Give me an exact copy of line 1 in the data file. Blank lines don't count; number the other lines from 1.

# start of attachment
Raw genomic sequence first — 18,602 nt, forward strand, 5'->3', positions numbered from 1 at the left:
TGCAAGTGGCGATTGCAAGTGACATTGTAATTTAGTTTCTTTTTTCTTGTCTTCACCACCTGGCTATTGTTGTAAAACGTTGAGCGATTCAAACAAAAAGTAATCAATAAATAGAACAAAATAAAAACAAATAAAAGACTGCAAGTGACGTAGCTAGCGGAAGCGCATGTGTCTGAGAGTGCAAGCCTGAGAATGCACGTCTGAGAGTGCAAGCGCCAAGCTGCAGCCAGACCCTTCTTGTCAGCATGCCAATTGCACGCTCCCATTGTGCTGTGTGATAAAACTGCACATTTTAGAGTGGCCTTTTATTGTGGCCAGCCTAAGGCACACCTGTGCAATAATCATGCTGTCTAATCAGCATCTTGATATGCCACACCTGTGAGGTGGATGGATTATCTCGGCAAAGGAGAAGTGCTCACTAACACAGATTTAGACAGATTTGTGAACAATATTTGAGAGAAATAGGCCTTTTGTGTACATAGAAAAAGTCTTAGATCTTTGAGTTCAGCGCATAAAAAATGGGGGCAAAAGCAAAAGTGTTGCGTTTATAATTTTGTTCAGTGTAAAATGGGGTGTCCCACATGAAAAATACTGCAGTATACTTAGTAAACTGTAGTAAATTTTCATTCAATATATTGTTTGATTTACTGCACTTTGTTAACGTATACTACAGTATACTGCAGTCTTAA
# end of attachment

Raw genomic sequence first — 18,602 nt, forward strand, 5'->3', positions numbered from 1 at the left: